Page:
The Lego Group announced a massive 31 percent surge in first-half net profits on Wednesday, in addition to favorable swings in foreign currencies. The privately-owned Danish company attributed its growth to strong sales of its Lego Ninjago and Lego Elves sets. The toy maker credited the rise in earnings to the weakness of the Danish krone and the euro against most main currencies.
Lego doesn’t release quarterly results but the company noted that net profits rose to 3.55 billion Danish kroner ($534.5 million) in the first-half, up from 2.72 billion kroner ($409.5 million) during the same time in 2014. Overall, revenue rose 23 percent to 14.14 billion kroner ($2.1 billion).
“A strong performance across the entire product range enabled us to deliver a highly satisfactory result for the first half of 2015,” said Jørgen Vig Knudstorp, Lego’s chief executive. “It is a great achievement and a result of the hard work of more than 15,000 Lego colleagues around the world. This is especially encouraging since we compare to 2014 when ‘The Lego Movie’ products boosted our performance.”
Why Lego Profit Growth Won’t Slow Down
In addition to its iconic building blocks, Lego has been very diligent with product diversification. The company has a number of popular mobile apps, seven Legoland theme parks and the popular 2014 film, “The Lego Movie,” the sequel of which is slated for a 2018 release with two spin-offs releasing in the meantime.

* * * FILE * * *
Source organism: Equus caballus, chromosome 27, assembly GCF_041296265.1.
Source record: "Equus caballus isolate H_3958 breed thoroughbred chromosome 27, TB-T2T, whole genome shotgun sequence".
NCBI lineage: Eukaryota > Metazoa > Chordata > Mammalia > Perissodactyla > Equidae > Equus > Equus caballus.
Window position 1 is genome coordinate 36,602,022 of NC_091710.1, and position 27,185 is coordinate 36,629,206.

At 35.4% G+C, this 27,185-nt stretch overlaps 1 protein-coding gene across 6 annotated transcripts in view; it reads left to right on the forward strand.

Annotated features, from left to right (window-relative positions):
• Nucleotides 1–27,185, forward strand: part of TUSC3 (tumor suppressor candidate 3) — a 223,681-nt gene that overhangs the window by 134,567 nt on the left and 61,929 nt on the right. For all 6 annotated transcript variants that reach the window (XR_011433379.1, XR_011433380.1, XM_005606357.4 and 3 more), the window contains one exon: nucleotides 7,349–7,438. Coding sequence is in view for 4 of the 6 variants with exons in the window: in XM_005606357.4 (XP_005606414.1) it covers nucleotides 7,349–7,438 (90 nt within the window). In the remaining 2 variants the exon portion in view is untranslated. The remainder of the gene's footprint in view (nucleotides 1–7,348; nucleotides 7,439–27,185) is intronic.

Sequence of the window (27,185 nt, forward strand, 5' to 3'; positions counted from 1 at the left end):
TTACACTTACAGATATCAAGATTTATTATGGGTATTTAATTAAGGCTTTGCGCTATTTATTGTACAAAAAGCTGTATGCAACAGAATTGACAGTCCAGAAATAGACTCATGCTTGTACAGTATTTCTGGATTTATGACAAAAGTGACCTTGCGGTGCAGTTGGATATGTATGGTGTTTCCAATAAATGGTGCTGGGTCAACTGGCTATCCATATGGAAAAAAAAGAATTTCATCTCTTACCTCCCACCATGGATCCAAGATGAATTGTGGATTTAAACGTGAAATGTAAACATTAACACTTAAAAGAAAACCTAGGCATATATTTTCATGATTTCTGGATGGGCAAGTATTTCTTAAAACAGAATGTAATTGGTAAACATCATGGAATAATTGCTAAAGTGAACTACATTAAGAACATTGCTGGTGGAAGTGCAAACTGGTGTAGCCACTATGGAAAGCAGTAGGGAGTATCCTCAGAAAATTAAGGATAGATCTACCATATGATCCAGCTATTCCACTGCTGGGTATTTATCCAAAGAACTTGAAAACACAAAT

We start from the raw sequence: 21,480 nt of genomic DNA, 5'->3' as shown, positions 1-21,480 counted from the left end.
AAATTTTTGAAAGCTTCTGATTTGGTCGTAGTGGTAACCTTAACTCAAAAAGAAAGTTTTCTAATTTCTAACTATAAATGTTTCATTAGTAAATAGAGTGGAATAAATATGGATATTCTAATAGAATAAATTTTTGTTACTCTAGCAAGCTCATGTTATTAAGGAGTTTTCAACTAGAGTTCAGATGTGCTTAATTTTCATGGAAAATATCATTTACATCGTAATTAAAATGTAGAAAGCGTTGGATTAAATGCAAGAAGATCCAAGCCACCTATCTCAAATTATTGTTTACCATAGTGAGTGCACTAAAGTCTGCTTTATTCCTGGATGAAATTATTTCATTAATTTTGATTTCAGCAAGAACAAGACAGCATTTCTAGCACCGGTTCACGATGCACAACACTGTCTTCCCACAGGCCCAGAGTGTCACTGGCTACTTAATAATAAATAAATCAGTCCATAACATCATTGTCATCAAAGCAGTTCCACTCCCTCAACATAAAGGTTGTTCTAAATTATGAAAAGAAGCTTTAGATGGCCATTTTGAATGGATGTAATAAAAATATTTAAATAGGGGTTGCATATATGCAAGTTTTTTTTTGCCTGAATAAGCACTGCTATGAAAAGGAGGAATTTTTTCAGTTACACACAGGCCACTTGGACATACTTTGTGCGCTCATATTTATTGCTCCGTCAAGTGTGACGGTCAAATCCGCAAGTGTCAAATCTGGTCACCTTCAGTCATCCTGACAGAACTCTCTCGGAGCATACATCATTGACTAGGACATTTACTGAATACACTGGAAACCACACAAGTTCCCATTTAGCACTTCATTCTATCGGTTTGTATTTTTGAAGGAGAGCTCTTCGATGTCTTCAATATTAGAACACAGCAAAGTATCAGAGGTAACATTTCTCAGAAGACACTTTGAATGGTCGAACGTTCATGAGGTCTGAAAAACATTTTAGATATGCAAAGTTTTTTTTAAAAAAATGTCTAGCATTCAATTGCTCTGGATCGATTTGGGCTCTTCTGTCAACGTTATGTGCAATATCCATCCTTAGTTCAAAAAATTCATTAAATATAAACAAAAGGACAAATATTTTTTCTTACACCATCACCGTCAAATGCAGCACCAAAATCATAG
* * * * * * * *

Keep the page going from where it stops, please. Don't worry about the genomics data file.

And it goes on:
Lego expects to realize strong profits during the second half of 2015, partially due to the release of the new movie “Star Wars: Episode VII — The Force Awakens,” as the toy maker has a long-standing Star Wars product line, said Chief Financial Officer John Goodwin. The company also has a new video game, “Lego Dimensions,” which is slated to hit stores later this month.
The company has also recently generated a great deal of publicity after giving Danish astronaut Andreas Mogensen 26 toys to take into space for a 10-day mission that started Wednesday. The toys will be given to children as prizes in a competition.
Are Mattel (MAT), Hasbro (HAS) Toys Good Stock Investment?
The most wonderful time of the year is nearing and it might prove to be pretty merry for investors in toy giants like Hasbro (HAS) and Mattel (MAT).
On Wednesday, Hasbro stock was up 2.61 percent to $74.58 in early trading. The stock has a 52 week high of $84.42 and a 52 week low of $51.42. Investment bank and asset management firm Piper Jaffray upgraded the company’s rating from “overweight” to “neutral” on Wednesday due to a recent pullback and profits from the forthcoming introduction of a new line of “Star Wars” themed toys.
Mattel stock was up 0.09 percent to $22.59 in Wednesday’s early trading. The stock has a 52 week high of $35.15 and a 52 week low of $20.50. The company’s revenue fell 4.9 percent to $1.91 billion in the first half of the year due to declining Barbie sales, but it might have a plan to bounce back. In addition to its Barbie line, Mattel announced plans in August to join forces with the WWE for a new toy line, which might help diversify its product line and boost business in time for the holidays.
Lego Profits Beat Competitors